Is it possible to challenge a drink/driving conviction in the UK after a positive breathaliser test?
As every British driver knows, the law regarding driving under the influence of alcohol is very strict. Being convicted of driving, or even attempting to drive, while under the influence of alcohol will result in a substantial fine, a fairly lengthy ban of at least 12 months and a possible imprisonment term. Depending on the seriousness of the offence, the prison term can be three months to as much as fourteen years if the offence involves a collision resulting in the death of someone. While, the vast majority of drink driving offences aren't serious enough to warrant a prison sentence, a disqualification period, is inevitable.
Challenging the Conviction
If you find yourself in this situation, you should know it's virtually impossible to successfully challenge the conviction itself as it will have been based on a roadside breathalyser test followed by a further breath test at the nearest police station to confirm the reliability of the first one. A number of loopholes have been found by lawyers in the past, but these have all been quickly closed. If some physical problem, such as an asthmatic condition, prevents you from being able to take a breath test, a doctor will be called out to the police station to give you a blood test. If all tests administered prove positive, then there's no way that you can dispute the evidence. You should then plead guilty so that you can focus on challenging the sentence instead.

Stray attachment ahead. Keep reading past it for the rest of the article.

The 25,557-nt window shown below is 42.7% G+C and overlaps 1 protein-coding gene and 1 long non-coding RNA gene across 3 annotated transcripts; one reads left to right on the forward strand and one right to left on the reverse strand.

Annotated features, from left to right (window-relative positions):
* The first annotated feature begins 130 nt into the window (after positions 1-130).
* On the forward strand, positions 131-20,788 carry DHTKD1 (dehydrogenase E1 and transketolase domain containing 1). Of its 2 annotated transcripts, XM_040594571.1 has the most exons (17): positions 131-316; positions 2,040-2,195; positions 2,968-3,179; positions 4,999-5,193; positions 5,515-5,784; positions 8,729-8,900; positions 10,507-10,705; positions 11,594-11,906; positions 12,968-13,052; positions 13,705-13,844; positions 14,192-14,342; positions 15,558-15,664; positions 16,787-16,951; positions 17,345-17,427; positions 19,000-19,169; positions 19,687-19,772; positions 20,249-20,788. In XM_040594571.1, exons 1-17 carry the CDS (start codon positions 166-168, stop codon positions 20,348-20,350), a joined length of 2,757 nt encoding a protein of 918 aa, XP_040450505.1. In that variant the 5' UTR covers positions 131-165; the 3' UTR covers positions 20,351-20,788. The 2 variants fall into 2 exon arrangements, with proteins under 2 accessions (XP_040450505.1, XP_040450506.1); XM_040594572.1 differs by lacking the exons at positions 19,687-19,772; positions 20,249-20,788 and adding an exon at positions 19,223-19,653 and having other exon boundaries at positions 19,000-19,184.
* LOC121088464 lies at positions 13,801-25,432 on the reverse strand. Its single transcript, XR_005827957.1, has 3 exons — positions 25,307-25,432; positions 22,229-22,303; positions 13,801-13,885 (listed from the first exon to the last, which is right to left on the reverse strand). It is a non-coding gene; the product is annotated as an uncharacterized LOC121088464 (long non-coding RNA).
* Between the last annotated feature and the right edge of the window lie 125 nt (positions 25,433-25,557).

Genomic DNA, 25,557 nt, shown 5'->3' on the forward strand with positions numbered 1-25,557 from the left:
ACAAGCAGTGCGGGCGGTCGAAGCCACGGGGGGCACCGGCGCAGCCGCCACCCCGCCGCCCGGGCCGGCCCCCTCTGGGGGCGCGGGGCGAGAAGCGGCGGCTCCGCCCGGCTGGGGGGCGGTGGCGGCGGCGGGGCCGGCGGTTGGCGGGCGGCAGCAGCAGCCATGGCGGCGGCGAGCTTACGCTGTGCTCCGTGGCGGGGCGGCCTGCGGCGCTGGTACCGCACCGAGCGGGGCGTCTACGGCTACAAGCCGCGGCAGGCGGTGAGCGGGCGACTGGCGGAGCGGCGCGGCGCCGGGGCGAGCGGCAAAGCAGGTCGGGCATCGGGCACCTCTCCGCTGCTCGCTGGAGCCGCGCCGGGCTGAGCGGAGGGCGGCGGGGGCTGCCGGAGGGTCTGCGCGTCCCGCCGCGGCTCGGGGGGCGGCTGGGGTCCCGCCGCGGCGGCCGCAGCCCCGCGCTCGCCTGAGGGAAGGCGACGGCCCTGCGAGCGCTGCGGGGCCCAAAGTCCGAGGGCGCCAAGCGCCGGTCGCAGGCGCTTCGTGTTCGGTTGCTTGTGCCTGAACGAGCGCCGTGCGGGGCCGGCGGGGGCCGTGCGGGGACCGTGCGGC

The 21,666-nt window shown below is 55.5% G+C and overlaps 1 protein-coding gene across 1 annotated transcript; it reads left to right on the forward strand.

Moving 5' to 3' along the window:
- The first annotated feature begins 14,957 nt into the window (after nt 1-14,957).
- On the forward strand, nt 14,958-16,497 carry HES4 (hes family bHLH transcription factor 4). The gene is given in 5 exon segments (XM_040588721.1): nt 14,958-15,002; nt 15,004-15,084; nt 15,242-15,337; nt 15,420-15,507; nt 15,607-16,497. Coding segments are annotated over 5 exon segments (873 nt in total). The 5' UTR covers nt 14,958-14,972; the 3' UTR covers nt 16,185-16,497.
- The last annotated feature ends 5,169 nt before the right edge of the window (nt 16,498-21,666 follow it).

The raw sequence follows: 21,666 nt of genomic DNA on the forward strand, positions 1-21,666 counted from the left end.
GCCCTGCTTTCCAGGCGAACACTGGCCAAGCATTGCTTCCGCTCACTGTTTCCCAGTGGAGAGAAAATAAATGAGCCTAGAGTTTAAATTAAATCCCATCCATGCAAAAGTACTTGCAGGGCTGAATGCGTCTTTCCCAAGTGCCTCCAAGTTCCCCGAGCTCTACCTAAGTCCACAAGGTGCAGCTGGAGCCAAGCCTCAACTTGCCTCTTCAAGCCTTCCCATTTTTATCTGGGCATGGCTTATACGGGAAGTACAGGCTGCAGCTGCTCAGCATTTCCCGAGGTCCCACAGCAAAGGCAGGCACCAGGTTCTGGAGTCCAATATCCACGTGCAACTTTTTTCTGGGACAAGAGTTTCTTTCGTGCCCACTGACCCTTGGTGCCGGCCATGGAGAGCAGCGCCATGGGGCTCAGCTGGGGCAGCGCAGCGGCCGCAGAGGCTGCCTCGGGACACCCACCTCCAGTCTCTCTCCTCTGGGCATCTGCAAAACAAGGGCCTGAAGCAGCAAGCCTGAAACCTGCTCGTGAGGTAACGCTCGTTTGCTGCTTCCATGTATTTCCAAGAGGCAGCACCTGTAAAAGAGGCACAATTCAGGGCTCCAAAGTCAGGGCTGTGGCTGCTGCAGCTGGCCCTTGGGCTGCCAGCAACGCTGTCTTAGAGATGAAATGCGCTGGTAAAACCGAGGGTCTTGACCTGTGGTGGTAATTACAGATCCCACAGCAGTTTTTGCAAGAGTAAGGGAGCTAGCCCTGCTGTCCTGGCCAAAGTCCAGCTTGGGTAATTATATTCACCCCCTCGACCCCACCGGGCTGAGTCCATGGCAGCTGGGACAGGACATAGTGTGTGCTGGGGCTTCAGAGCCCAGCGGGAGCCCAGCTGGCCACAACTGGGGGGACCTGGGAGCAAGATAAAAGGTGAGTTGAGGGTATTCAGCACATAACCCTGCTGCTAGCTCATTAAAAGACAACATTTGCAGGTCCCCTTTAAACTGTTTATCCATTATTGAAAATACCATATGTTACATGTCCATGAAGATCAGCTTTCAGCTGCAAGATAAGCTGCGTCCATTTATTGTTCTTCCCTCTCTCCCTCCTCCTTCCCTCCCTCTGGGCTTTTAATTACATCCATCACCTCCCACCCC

Challenging the Sentence
When your court appearance comes up a few days later, the magistrate will consider the various factors of the offence such as its severity, your means and whether or not it's your first drink-driving offence. If you feel justified in doing so, you can challenge the sentence that will be handed down by the magistrate For example, if there was an emergency situation that arose that left you with no option but to drive your vehicle, you can enter that as part of an appeal. The case will then be adjourned and set for a later date. You would then be required to provide witnesses and you should also provide as much other evidence as possible to back your case.
Successful challenges have included: helping a seriously injured victim in an emergency by driving them to a hospital if there was no possibility of an ambulance reaching the victim in time, or to the nearest phone if there was no possibility of contacting an ambulance.
Drink-Drive Rehabilitation Course
A driving ban of twelve months or more can also be reduced if you agree to take part in a privately administered Drink-Drive Rehabilitation Scheme (DDRS) course. You have to complete the course, after which the administrators will contact the court, which will then arrange to reduce the disqualification period by around 25%.
In summary keep in mind that any reduction in your sentence is purely at the discretion of the magistrate, so make sure you have as solid a case as possible.